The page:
(Corrects price in paragraph 11 to remove "billion" yuan per
* Bank completes $5.7 billion fundraising plan
* New stock sold to existing shareholders in Shanghai, Hong
* Cash needed to meet new global rules on capital buffers
* Chinese bankers expect bad loans to rise as economy slows
By Gabriel Wildau
SHANGHAI, Sept 4 China Merchants Bank
, the country's sixth-largest lender,
completed a long-planned share offering on Wednesday, raising
27.5 billion yuan ($4.49 billion) from its Shanghai
shareholders to meet new capital adequacy requirements.
The rights offer made up the bulk of a broader $5.7 billion
fundraising plan that includes an HK$ 7.9 billion ($1.04
billion) share sale in Hong Kong, making the combined plan the
world's second-largest equity offering this year.
China's banking regulator began implementing the tougher
rules on capital buffers at the start of 2013 in line with new
global standards known as Basel III.
The rules require the country's biggest banks to raise their
capital adequacy ratios to 9.9 percent by the end of next year
and 11.5 percent by 2018. Tier-one ratios must be 8.9 percent by
end-2014 and 10.5 percent by 2018.
China's securities regulator approved CMB's A- and H-share
fundraising plans in July and August, respectively, two years
after the bank first submitted them.
China's mainland equity markets have been closed to initial
public offerings since last October as part of efforts to crack
down on fraud and buoy demand for existing shares amid poor
market performance in recent years.
Mainland banks are expected to raise at least 210 billion
yuan in capital by 2015, though most have opted to issue
loss-absorbing subordinate debt rather than equity.
China has implemented Basel III aggressively, as it aims to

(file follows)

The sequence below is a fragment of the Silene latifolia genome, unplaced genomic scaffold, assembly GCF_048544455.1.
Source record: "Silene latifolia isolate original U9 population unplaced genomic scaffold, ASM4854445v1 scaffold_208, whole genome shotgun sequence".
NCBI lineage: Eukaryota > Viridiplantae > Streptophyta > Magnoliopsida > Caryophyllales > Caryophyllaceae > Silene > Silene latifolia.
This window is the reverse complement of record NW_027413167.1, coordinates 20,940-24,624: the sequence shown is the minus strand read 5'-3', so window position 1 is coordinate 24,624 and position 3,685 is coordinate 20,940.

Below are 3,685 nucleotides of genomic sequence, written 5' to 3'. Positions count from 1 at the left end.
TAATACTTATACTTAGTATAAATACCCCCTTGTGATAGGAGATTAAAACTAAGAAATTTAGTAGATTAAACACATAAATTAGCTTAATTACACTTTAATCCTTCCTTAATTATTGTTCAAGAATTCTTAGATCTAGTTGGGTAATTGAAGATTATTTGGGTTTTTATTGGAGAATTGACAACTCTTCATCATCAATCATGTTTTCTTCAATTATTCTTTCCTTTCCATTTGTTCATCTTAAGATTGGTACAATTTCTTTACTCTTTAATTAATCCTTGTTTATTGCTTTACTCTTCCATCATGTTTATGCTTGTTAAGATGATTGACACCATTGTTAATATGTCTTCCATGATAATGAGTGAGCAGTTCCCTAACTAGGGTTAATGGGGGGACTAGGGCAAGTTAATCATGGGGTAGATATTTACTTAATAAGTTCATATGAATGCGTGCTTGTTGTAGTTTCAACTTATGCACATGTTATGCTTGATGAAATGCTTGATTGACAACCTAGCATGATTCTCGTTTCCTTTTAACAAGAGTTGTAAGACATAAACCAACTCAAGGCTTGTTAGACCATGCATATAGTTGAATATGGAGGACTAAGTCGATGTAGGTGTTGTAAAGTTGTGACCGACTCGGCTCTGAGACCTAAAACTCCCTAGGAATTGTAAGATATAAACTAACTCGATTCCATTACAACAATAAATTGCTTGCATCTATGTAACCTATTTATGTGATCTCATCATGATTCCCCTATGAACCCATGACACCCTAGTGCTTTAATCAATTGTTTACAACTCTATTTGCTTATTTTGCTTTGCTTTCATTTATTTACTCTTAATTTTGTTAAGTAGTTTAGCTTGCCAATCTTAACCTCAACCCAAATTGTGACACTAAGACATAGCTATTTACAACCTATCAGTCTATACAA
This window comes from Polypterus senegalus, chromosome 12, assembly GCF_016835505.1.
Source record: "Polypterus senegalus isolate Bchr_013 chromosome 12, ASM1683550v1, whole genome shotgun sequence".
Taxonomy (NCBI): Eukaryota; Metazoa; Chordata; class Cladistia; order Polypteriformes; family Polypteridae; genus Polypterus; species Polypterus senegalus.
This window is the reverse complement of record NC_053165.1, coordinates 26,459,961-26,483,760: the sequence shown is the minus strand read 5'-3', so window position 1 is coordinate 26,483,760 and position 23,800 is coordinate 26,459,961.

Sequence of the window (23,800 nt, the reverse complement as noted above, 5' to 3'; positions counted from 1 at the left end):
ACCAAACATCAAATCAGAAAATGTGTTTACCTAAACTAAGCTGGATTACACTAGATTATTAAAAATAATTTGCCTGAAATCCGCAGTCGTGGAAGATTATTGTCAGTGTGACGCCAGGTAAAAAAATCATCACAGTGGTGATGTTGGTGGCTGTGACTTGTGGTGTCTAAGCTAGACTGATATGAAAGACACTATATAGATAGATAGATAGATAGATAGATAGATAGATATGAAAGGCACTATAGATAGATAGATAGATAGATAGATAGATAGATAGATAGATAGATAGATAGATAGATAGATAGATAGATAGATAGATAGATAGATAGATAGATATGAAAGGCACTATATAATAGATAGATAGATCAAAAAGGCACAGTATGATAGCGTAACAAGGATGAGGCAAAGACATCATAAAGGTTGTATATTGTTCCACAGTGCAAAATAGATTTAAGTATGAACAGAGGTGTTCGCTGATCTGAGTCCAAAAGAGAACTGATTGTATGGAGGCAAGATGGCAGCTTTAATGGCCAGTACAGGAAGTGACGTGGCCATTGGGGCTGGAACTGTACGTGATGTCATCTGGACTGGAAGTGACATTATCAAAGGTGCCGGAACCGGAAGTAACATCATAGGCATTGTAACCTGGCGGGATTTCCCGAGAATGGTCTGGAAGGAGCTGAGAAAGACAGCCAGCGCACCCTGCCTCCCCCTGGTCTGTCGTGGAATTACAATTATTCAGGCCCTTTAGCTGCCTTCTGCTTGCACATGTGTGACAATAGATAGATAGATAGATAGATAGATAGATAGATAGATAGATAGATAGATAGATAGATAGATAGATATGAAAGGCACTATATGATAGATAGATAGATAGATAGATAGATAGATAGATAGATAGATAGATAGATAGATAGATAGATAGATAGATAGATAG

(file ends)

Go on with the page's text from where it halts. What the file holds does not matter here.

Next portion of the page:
prepare its banks for the rise in non-performing loans that
regulators and bankers say they expect as China's economy slows
and credit costs rise.
China's leadership is aiming to wean the country off a
growth model that relies on cheap loans to fuel investment.
CMB's capital adequacy stood at 10.72 percent at end-June,
down from 11.41 percent at end-2012, while its tier-1 ratio was
8.00 percent, down from 8.34 percent, the bank said in its
half-year earnings report. Both figures are the second-lowest
for Hong Kong-listed mainland banks.
The bank sold shares at 9.29 yuan per share in Shanghai and
HK$ 11.68 in Hong Kong, equal to per-share net asset value at
end-2012 but a discount to its 9.84-per-share book value at
In Shanghai, 96.4 percent of existing shareholders
participated in the rights offering, the bank said in a Shanghai
stock exchange filing. The result of the Hong Kong sale will be
disclosed on Sept. 26, it said in a Hong Kong filing.
The bank said last month it would use the funds to boost
capital and fund expansion. Analysts say CMB is nimbler and more
service-oriented than larger rivals like Industrial and
Commercial Bank of China , but the bank
faces competition from small lenders like Hua Xia Bank
and Minsheng Bank .
China's banks reported first-half earnings last month, which
showed slower profit growth but returns on equity that remain
among the highest in the world.
CMB shares closed at HK$ 14.4 in Hong Kong on Wednesday,
down 0.4 percent. For the year, shares have lost 13.6 percent in
Hong Kong. Shares in Shanghai last closed at 10.60 yuan in Aug.
27 and have been suspended since then.
For the year, Shanghai shares have lost 22.4 percent,
compared with a loss of 7.0 percent for an index of
($1 = 6.1201 yuan)
($1 = HK$ 7.7553)
(Additional reporting by Xu Yong,; Editing by David Cowell)